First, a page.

Qualitative Approach
Focusing a Strategy
Select segments in the industry Tailor strategy to serve those specific groups Determine which strategy a firm is pursuing and its success Evaluate the firm¶s competitive strategy over time
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Qualitative Approach
SWOT Analysis
Examination of a firm¶s:
± ± ± ±
Strengths Weaknesses Opportunities Threats
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Qualitative Approach
SWOT Analysis
Examination of a firm¶s:
± ± ± ±
Strengths Weaknesses Opportunities Threats
INTERNAL ANALYSIS
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Qualitative Approach
SWOT Analysis
Examination of a firm¶s:
± ± ± ±
Strengths Weaknesses Opportunities Threats
EXTERNAL ANALYSIS
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2. Relative Valuation Techniques
1. 4. 3. Present value of dividends (DDM) 2.Intrinsic Value of the Stock
Stock Valuation Techniques
A. Present value of free cash flow (FCFF)
B. Present Value of Cash Flows (PVCF)
1. Price earnings ratio (P/E) Price cash flow ratio (P/CF) Price book value ratio (P/BV) Price sales ratio (P/S)
. Present value of free cash flow to equity (FCFE) 3.
mature firms where the assumption of relatively constant growth for the long term is appropriate
±
Intrinsic Value = D1/(kg)
D1= D0(1+g)
where D1 is next year¶s dividend.Present Value of Dividends
Constant Dividend Growth
Simplifying assumptions help in estimating present value of future dividends Most applicable to stable. k is required rate of return and g is the dividend growth rate
.
If D1 increases (decreases).Present Value of Dividends
Constant Growth Model
Model requires k>g With g>k. analyst must use multistage model All other things unchanged. If k increases (decreases). If g increases (decreases). IV decreases (increases).
. IV increases (decreases). IV increases (decreases).
Present Value of Dividends
Constant Growth Model .04) = $94. The required rate of return is 15%.Example
Big Oil Inc. Its dividends are expected to grow at a 4% annual rate forever.e.150. D0 = 10. just paid a dividend of $10 (i. What is the price of Big Oil¶s common stock? (to 2 decimal places) Intrinsic Value = D1/(kg) =10(1.04)/(0.55
.00).
stock
is beta of the stock and
E(Rm) is the expected market return
.Present Value of Dividends
Required Rate of Return Estimate
Nominal riskfree interest rate Risk premium Marketbased risk estimated from the firm¶s characteristic line using regression
R stock ! E(RFR) F stock [E(R market ) E(RFR)]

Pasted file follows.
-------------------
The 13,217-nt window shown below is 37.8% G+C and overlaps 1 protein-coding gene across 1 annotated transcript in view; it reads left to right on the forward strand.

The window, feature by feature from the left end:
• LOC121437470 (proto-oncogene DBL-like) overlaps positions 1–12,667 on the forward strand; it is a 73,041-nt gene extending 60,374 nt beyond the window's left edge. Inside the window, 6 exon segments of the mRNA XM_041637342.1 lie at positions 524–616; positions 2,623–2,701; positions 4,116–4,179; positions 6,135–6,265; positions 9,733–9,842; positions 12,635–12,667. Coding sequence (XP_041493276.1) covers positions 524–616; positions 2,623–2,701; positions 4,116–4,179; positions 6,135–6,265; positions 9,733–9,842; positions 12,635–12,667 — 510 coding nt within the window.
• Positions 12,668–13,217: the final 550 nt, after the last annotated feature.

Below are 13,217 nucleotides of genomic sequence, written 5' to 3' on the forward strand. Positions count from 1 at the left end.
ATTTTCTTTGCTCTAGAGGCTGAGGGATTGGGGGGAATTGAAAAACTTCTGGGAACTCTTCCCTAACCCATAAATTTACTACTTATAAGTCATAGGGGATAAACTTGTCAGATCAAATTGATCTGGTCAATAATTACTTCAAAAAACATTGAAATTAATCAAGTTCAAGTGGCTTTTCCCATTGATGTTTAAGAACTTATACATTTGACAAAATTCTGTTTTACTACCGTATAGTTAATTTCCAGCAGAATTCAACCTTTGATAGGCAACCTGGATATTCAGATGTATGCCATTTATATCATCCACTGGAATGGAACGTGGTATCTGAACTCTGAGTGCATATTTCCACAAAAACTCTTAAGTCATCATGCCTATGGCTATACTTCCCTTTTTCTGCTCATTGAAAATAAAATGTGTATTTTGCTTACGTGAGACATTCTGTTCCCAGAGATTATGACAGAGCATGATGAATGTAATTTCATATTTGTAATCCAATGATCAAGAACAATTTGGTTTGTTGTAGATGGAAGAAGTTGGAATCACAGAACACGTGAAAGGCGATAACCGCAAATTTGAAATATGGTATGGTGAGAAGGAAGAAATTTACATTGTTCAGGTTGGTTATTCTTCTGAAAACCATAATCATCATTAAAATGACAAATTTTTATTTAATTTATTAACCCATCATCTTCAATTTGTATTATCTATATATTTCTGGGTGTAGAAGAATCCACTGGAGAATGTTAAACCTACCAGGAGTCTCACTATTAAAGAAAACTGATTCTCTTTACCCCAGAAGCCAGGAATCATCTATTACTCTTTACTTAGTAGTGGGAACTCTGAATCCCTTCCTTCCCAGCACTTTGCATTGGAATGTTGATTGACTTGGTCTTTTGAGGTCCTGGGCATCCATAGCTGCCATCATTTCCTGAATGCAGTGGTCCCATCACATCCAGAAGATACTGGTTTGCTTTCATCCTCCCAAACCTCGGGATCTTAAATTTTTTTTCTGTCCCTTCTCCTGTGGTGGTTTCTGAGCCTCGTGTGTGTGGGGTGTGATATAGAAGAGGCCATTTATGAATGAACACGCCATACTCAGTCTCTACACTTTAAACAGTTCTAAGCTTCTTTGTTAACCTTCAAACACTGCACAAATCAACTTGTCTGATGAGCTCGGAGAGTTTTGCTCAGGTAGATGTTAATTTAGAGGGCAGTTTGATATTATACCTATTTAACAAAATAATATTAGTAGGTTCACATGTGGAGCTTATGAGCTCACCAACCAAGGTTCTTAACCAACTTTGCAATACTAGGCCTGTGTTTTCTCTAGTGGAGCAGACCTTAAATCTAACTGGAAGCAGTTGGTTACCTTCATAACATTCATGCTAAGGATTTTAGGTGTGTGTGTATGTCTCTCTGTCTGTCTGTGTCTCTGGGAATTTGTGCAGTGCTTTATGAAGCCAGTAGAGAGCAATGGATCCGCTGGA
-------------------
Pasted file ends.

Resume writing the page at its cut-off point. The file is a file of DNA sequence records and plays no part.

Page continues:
where RFR is the risk free rate.
e.
D1 P1 . expected HPR. Then.P 0 E (r ) = + P0 P0 D1 = + g P0
Dividend yield Capital gains yield
. This means that stock price is equal to intrinsic value..Present Value of Dividends
Expected HPR and k
Suppose the market is in equilibrium. E(r) is. i. P0 = IV0.
Therefore. Then required rate of return. must equal the expected HPR. P0 = IV0 . k. we can use the above formula to compute required rate of return
D1 k = + g P0
.
When everyone agrees on the same k (in equilibrium).Present Value of Dividends
Expected HPR and k
If stock is selling at intrinsic value.
Present Value of Dividends
Growth Rate Estimates
Average Dividend Growth Rate
!n
Dn 1 D0
Sustainable Growth Rate = b X ROE
where b is the retention ratio and ROE is the return on equity Retention ratio is also called the plowback ratio
.
Present Value of Dividends
ROE Determinants
ROE
Operating Efficiency (Profit Margin)
Asset Use Efficiency (Total Asset Turnover)
Financial Leverage (Equity Multiplier)
.
Present Value of Dividends
ROE Determinants
ROE = = ROE = =
Profit Margin * Total Asset Turnover * Equity Multiplier (Profit/Sales) * (Sales/Assets) * (Assets/Equity)
Tax Burden * Interest Burden * Operating Profit Margin * Asset Turnover * Equity Multiplier (Net Profit/Pretax Profit)* (Pretax Profit/EBIT)* (EBIT/Sales)* (Sales/Assets) * (Assets/Equity)
.
b Growth rate.Present Value of Dividends
Retention Ratio and Growth
Suppose ROE > 0 Earnings retention ratio. earnings and dividends will not grow
. Otherwise.. g > 0). g Growth policy b>0 g>0 Nogrowth policy b=0 g=0
Bottomline: If a company reinvests some portion of earnings back into the business (b > 0). future earnings and dividends will grow (i.e.
ROE. b > 0) will increase stock price If ROE < k.Present Value of Dividends
Is Growth Always Beneficial?
Does positive growth always increase stock price?
±
No. It depends on the attractiveness of the firm¶s investment opportunities. then retaining earnings will decrease stock price
Compared to a nogrowth policy..
±
±
. If ROE > k. then retaining earnings (i.e.
k Nogrowth price per share ROE $5 12.5% 5/0.5% 5/0. Inc (DB) $5 12. Inc (GP) Nogrowth earnings per share Required rate of return.125 = 40 15% Dead Beat.125 = 40 10%